in tree breading and forest-sourced raw materials research, and a professional home to many a Bio4Energy scientist—have launched a call for candidates to join its freshly created industry-oriented graduate school.
The graduate school is one leg in ongoing efforts to secure a new generation of researchers equipped with the skills to work "in the intersection between classical tree breeding, molecular genetics and functional genomics", UPSC scientists explain in the call for applications. As the forestry industry seeks renewal to keep up with calls for products that are efficient in terms of cost and resource use, and have a limited environmental footprint, new business strategies are needed—and new skills.
Eight graduate students will be employed for five years to carry out research and trials on behalf either of one of the five participating industrial companies or of the research institute involved. Their research on forest-related topics will constitute a pool of knowledge for the forestry companies involved in the areas of "modern tree breeding and use of trees and tree-derived products".
Graduate students will be recruited across the following topics or issue:
- The genetic basis of heterosis;
- The development of genetic tools to modify wood properties of forest trees;
- Regulation of root development from somatic embryos of Norway spruce;
- Norway spruce adaptation to varying climatic conditions;
- Population genomics of forest trees;
- Development of breeding objectives for forest trees;
- Genome-wide association and genomic selection for forest trees and;
- How can we optimise the growth of conifer seedlings in a modern seedling nursery?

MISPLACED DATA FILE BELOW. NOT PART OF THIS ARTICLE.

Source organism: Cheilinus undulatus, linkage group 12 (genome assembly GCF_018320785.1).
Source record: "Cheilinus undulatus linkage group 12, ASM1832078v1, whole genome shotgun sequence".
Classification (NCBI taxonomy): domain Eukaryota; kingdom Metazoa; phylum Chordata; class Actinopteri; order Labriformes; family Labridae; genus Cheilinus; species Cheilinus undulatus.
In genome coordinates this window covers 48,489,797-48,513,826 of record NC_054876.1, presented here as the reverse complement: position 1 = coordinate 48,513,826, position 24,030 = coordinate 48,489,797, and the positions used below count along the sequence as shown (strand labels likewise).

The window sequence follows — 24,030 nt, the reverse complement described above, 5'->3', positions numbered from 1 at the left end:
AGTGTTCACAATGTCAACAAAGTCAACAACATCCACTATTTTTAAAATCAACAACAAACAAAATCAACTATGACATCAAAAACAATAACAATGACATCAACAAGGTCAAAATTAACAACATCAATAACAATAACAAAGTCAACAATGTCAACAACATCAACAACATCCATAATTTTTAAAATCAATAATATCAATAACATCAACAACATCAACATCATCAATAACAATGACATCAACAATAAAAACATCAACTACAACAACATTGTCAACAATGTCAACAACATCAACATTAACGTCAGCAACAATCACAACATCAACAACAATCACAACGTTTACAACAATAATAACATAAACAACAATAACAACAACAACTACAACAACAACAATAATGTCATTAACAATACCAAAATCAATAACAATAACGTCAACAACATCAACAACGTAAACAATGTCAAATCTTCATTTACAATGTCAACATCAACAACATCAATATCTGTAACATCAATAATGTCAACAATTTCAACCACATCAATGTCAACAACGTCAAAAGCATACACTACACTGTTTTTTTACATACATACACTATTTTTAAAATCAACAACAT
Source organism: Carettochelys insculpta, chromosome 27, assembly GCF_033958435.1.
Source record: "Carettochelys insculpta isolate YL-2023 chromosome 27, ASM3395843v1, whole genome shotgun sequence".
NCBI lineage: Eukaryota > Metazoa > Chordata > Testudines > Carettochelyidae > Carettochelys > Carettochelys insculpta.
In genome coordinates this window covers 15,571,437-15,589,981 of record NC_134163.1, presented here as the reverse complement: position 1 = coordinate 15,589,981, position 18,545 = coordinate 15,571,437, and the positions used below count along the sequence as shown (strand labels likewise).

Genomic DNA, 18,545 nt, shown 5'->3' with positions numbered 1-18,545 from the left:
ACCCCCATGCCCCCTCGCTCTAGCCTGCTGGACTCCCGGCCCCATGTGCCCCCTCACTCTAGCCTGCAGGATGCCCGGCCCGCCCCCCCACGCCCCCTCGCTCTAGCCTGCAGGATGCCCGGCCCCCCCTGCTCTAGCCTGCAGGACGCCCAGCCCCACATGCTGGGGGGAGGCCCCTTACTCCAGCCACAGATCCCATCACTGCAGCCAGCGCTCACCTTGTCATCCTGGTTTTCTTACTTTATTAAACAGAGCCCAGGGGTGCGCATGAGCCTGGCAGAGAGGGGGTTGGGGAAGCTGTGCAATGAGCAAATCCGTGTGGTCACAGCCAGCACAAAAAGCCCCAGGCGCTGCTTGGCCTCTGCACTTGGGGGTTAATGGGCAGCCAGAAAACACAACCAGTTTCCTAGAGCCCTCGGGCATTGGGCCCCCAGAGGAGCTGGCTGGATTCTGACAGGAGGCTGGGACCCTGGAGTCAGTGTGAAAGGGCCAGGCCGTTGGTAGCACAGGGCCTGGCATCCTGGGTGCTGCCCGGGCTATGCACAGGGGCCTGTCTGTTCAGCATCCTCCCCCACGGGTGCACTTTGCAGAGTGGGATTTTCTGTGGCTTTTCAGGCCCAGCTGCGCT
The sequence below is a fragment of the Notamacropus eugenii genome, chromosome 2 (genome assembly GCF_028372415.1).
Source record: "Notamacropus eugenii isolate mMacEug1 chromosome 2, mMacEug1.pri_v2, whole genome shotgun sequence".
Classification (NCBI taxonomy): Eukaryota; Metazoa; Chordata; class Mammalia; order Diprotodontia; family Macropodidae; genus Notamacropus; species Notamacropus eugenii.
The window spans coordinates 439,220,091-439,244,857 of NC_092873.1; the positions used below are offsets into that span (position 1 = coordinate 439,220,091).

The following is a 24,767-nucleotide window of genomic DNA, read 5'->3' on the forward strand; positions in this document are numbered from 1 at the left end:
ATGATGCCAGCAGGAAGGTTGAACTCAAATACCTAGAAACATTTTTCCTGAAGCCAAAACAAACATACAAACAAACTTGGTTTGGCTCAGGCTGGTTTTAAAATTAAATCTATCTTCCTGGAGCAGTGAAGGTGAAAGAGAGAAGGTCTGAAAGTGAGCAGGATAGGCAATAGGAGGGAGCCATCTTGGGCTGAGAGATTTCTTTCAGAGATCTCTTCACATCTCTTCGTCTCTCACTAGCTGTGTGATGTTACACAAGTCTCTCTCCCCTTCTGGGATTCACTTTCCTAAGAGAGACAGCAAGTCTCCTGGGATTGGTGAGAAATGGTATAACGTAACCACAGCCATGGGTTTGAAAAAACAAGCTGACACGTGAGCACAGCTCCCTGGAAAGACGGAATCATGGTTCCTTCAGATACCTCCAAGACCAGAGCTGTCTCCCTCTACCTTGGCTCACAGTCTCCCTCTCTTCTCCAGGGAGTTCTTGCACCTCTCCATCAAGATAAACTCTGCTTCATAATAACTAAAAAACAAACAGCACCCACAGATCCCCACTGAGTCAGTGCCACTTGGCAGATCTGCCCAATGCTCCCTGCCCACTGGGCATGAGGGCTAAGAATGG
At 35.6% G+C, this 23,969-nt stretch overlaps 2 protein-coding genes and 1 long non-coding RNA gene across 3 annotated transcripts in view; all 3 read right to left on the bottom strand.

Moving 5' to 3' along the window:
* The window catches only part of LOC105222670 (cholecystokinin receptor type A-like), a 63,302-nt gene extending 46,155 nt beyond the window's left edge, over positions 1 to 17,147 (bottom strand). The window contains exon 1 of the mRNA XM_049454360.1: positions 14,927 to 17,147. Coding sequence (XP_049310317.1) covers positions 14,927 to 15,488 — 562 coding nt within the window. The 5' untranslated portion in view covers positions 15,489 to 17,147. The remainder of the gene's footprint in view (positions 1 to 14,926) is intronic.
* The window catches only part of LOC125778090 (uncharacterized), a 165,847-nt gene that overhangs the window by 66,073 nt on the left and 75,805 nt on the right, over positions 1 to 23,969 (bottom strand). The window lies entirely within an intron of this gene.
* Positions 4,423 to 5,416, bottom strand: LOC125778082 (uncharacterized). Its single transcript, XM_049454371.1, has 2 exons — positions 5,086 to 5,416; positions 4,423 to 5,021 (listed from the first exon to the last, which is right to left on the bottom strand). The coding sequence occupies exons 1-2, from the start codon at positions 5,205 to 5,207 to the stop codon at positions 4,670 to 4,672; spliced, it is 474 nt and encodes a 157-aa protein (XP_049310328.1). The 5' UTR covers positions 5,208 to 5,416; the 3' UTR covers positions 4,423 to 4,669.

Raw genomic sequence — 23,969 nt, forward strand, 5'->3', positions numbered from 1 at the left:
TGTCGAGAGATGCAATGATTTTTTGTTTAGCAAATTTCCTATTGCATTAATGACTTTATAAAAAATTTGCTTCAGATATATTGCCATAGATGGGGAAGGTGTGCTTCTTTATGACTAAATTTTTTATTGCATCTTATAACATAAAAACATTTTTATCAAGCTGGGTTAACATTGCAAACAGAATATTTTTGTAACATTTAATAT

A scientific 'revolution'In their call for applications, the UPSC scientist say that, while demand for bioenergy, biofuel and forest-sourced products is increasing, it coincides with greater competition for land as the global population grows. That fight, they say, is likely to be won by those bidding to use the land for agricultural or urban development. So trees have to be designed that can provide either more energy per unit of biomass or be further fit for whatever the purpose is for their use. In each case, a chief aim is to minimise the tree growing area while maximising the yield.
The scientists also recall that the forest industry is one of the most important export industries in Sweden. Moreover, the production and use of tree-derived resources is increasingly important internationally, they say;
"Today, our forests are not only supposed to meet the demands of an increasing population for pulp, paper and building materials, but are also expected to give an increasing contribution to our needs for bioenergy, biofuels and new materials that can replace plastics, steel and concrete", the call for applications reads;
"Because of the competition for the increasing demands of land for food production, it is unlikely that much more land will be available for forest plantations in the future. We will therefore have to produce more wood on the same amount of land (or even on less). Modern tree breeding and biotechnology can help to address this challenge.
"We are currently going through a scientific revolution where we can for the first time efficiently determine what the tree genomes look like and understand the function of the genes controlling important traits. This will be important tools for future tree breeding and the use of wood-derived resources".